The photo of the film kisses above is taken in Cannes where many walls are painted with cinematic themes to celebrate Cannes’ relationship with the movies. Find out more about Cannes cinema street art here.
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Hi, I live in Sarlat Dordogne & our local cinema’ manager has a very understanding attitude to ‘us Brits’ and other nationalities when it comes to films being shown in VO. Invariably there is a smattering of VO films on the programme. BUT he seems to hit a brick wall with the French Disney organisations attitude towards VO. They have a general policy of NO VO, especially towards animated films. (How do you replicate Robin Williams voice in Aladdin, for example) I have written to Disney and received a vague policy reply that they don’t disclose policy between Disney & individual cinemas. Very helpful!! How does one progress from there? The UK is quite content to show foreign films with subtitles why can’t EU countries reciprocate? Protectionism in the arts, not a very welcoming attitude towards ‘brotherhood/sisterhood’ !!
12 years…was phenomenal! So powerful; all round excellent film. I also enjoyed Philomena. Both are very emotional.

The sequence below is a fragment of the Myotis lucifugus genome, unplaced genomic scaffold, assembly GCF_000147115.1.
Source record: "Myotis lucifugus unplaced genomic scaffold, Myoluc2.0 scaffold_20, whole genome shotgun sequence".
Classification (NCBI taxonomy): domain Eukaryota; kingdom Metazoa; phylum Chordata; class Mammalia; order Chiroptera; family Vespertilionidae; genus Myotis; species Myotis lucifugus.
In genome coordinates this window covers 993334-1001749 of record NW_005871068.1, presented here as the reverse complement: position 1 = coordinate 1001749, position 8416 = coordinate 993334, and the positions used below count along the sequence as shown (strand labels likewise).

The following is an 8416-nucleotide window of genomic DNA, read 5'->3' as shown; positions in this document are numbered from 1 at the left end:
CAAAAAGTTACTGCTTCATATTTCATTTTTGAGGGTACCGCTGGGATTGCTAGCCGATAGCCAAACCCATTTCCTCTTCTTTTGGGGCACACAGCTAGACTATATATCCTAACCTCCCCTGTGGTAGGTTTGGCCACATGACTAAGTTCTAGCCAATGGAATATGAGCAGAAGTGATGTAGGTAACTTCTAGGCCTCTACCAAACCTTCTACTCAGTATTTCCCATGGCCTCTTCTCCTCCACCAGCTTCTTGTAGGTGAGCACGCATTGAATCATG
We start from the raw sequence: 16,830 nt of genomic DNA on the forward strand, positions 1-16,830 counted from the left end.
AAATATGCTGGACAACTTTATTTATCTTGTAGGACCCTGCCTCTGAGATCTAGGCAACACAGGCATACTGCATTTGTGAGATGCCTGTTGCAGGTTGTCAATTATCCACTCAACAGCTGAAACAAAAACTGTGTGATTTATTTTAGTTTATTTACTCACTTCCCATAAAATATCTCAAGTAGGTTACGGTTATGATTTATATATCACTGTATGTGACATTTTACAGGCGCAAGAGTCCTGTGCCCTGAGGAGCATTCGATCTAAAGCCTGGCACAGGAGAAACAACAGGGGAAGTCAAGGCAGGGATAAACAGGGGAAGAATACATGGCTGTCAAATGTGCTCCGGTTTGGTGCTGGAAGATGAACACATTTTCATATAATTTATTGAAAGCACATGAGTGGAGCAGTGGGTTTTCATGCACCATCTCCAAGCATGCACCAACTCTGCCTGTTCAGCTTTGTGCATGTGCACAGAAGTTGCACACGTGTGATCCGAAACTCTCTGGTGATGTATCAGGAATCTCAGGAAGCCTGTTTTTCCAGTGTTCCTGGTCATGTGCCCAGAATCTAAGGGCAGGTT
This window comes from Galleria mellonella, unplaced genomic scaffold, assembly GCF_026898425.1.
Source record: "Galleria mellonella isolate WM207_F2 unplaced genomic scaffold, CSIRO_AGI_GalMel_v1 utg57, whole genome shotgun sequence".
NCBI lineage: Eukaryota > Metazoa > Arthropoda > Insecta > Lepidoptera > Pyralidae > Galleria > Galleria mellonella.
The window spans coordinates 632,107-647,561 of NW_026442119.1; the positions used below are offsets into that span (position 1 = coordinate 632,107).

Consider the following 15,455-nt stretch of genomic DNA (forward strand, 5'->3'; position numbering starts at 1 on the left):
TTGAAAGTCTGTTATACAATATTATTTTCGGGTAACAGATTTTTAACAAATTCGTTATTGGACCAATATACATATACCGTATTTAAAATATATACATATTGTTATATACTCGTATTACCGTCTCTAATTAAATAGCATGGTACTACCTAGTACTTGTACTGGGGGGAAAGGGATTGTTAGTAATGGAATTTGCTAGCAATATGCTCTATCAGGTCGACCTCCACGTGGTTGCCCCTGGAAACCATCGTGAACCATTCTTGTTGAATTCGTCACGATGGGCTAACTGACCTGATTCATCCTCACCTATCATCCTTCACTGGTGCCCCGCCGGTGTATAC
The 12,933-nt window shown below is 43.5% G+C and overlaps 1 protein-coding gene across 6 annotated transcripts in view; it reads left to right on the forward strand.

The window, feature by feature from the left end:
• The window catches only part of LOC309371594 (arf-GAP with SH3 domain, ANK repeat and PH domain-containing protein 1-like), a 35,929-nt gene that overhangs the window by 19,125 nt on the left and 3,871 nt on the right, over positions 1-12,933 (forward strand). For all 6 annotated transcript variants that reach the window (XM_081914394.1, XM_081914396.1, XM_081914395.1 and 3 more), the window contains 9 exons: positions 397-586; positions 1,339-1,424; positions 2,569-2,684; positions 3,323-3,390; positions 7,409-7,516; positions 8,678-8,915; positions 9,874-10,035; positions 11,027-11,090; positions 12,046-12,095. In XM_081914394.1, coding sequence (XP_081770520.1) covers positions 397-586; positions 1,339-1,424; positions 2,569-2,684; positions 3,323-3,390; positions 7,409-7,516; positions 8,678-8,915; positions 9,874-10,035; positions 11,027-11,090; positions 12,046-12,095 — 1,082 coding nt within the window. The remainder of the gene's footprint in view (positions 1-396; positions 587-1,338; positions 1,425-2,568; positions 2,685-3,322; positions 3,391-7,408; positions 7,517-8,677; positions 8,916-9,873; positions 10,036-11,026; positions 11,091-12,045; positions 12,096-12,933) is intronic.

I have since seen the Kite Runner and did enjoy it, whilst simultaneously thanking my lucky stars we didn’t see the VO version. It was at a time I doubt my French would would have coped. Did you enjoy 12 Years A Slave? I saw a preview this afternoon when I went to see Philomena and thought it looked a real tear jerker. Philomena was great though, albeit emotional.
Thanks for your input Robin, I hope you get here one day too.
How funny Rosie that you nearly saw the Kite Runner thinking it was in English too! It was a great film so I recommend you try to see it one day. I also agree with you about using sub-titles to understand thick accents (I saw 12 years a slave a couple of days ago and found the sub-titles vital at times with those southern US accents!!)
Phoebe, what an informative article for those looking to find a film in English in France. I am with you. I also think a film loses so much when the original actors’ voices are replaced. Thank you for sharing this information and hopefully I will be making it to France one day.
Like you I can’t stand dubbing for all the reasons you have said and one more on top. When I am listening to someone speaking French I lip read a lot and dubbing makes this impossible. I even notice when watching dubbed cartoons that the characters’ mouths are not “right”. As for the Kite Runner we almost fell into exactly the same trap as you but ended up missing the film because we couldn’t get a babysitter! I am now always careful to check that the VO film they are showing is actually English speaking!
This part of Normandy is actually really good for VO films – most cinemas show at least one VO a month and I’m off to see Philomena on Sunday. And when watching the film “The Angel’s Share” I was really pleased it was subtitled in French as there were a few times the Glaswegian accent was so string I needed to read the French to understand what they had said!